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As an “insider”, I would be more concerned if a quoted fee for crowns, bridges or porcelain veneers were low.

That would suggest to me that the best materials (like gold and platinum) are not being used and the workmanship is going to a low-level, undercompensated technician.

There are many dental laboratories overseas that heavily advertise low prices and fast return time. Material contents and technical procedures followed are often substandard and/or unknown.

Yes, there are some great Dental Technicians and Dental Laboratories in Europe and Asia, but their fees are as high as or higher than the best here in the USA.

We only get one mouth. My saddest task is to replace dental work that has been recently placed. The teeth are often over prepared, the gum tissues insulted and swollen, and dental nerve damage (requiring root canal treatment) has occurred.

Often my patient has been damaged psychologically from the negative, often painful treatment experience and the disappointing “smile” they received. Now it is much harder for us to get them healthy and smiling again.

Philadelphia Magazine published an article called “How to Buy the Perfect Smile” in February of 2004. The author, Ms. Carol Saline, did extensive research into the fees for cosmetic dentistry. It was well researched and accurate.

She discusses the fees for crowns, bridges, veneers, etc. that the most reputable dentists charge and tells who they are. And, she gives guidelines on “How to choose a cosmetic dentist” which I will repeat for you here (below).

By the way, Philadelphia Magazine has done only 3 issues featuring Dentistry: 2 on “Cosmetic Dentistry” (1981, 2004) and the recent first time “Top Dentists” piece (2010). I am in all 3.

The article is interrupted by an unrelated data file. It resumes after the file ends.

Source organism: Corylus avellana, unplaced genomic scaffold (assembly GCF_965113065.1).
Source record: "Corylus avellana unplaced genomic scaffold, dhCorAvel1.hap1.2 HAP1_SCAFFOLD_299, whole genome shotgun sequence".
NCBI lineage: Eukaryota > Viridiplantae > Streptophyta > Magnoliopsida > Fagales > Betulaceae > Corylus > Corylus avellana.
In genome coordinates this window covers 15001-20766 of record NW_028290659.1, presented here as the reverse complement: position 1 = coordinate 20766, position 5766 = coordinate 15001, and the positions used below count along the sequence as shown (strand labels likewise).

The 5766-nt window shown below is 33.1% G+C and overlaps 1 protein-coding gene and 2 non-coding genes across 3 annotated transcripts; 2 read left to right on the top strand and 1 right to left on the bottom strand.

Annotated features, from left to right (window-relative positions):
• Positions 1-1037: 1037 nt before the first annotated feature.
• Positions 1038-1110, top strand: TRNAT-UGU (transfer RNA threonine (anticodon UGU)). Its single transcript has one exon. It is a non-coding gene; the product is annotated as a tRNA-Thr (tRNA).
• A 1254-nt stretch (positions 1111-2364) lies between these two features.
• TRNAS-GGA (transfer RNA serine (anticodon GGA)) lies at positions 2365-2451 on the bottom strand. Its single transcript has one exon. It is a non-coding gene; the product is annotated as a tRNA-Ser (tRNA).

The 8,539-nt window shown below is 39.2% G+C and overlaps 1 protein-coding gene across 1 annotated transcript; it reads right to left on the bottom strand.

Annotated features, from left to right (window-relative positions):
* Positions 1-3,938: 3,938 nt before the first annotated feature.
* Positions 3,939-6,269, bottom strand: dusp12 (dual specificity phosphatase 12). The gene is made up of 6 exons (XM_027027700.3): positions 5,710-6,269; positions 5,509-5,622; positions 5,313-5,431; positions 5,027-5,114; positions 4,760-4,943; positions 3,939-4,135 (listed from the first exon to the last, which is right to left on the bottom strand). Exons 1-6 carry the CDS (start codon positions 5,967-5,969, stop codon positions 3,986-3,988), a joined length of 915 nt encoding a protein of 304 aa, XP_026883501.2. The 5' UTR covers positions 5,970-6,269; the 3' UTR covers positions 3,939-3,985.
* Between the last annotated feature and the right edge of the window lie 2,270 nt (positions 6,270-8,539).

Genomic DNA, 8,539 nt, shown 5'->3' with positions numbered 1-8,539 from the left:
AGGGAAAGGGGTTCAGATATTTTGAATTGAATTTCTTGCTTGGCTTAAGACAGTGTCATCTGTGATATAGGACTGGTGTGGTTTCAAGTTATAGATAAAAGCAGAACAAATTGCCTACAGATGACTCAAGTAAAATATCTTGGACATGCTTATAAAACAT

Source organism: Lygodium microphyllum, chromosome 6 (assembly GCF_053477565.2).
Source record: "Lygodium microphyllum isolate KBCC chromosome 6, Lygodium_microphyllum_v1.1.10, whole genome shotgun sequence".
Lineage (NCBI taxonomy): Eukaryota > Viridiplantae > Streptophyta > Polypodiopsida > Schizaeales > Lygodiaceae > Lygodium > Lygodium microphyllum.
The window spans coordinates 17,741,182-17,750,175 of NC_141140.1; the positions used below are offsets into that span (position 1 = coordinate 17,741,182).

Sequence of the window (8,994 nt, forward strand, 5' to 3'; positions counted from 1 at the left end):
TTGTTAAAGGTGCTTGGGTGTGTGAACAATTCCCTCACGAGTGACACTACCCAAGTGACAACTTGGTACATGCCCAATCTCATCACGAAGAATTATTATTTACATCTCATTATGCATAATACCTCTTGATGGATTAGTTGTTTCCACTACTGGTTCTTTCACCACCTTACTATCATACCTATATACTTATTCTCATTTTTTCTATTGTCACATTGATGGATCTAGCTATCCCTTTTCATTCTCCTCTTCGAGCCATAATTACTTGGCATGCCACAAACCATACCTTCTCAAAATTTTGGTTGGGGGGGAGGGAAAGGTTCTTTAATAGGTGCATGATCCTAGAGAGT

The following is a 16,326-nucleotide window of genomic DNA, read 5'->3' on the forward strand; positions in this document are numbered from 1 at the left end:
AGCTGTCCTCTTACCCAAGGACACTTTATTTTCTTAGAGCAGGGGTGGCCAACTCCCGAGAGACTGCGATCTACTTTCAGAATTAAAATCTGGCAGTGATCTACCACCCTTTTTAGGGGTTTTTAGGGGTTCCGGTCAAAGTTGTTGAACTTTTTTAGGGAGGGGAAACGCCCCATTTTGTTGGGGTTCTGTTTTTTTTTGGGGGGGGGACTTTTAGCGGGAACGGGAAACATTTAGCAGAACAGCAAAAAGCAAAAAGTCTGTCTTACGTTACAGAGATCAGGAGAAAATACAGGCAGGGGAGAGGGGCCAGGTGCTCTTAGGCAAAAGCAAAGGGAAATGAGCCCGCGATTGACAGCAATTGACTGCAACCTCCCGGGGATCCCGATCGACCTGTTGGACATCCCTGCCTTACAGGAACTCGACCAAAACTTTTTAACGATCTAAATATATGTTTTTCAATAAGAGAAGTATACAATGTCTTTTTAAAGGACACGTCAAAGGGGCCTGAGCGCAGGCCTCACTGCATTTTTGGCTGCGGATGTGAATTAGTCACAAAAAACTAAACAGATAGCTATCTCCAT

Here’s what Carol Saline said in the above mentioned article (pg 106): “Any practicing dentist can use the word “cosmetic”—and legions of them do.

Unlike in medicine, there is no formal training or board exam to certify a cosmetic dentist as qualified. While there are official-sounding cosmetic dental associations, membership is voluntary.

The American Academy of Cosmetic Dentistry takes pretty much anyone who wants to join…The more exclusive American Academy of Esthetic Dentistry has fewer than 10 local members, who can only be admitted by peer recommendation and must make presentations to be accepted.” (Please note: I have been a member of the American Academy of Esthetic Dentistry, www.estheticacademy.org, for over 20 years.)

Here are 5 of the guidelines from Ms. Saline’s Philadelphia Magazine article:

  • Ask to see a variety of before-and-after photos. Good dentists always document their work.
  • Ask what courses the dentist has taken and whether they were simply lectures or involved hands-on participation.
  • Does the dentist teach? Faculty members tend to be up on the latest techniques and technology.
  • Does the dentist publish? That shows a willingness to expose his or her work to peer review.
  • Is the office clean and modern?

By definition “cosmetics” are surface applied beautifiers like lipstick or eye shadow. So, “Cosmetic Dentistry” procedures can be beautifying additives to teeth, like bonded resins or laminate veneers.

“Esthetics” is the much more holistic study of overall form and symmetry. The process of “Esthetic Dentistry” is designed to enhance overall facial symmetry and attractiveness using dental surgical techniques (gum lifts, jaw surgery), tooth movement (fixed braces or clear aligners), and restorations of varying types (crowns, tooth supported bridges, implant supported bridges, laminate veneers, resin bonding, etc.) that bring the teeth and smile into alignment with the face.

Sometimes I do “Cosmetic Dentistry” when the teeth and smile are in a good place and only need surface enhancements: cosmetic contouring, natural whitening, resin bonding, and/or porcelain laminate veneers. And sometimes I do “Esthetic Dentistry” when the teeth and smile are not attractively composed and actually clash or discord with facial symmetry and harmony.

Re setting the teeth and smile to follow facial symmetry and harmony has produced some of my most spectacular results (see case studies) and most delighted patients.

So, sometimes the right path is “Cosmetic”…and sometimes it’s “Esthetic”…but I always bring a rational thought process based on over 30 years of experience, teaching, inventing and product development to guide my patient in the right direction for them. That is truly “expert smile design”.

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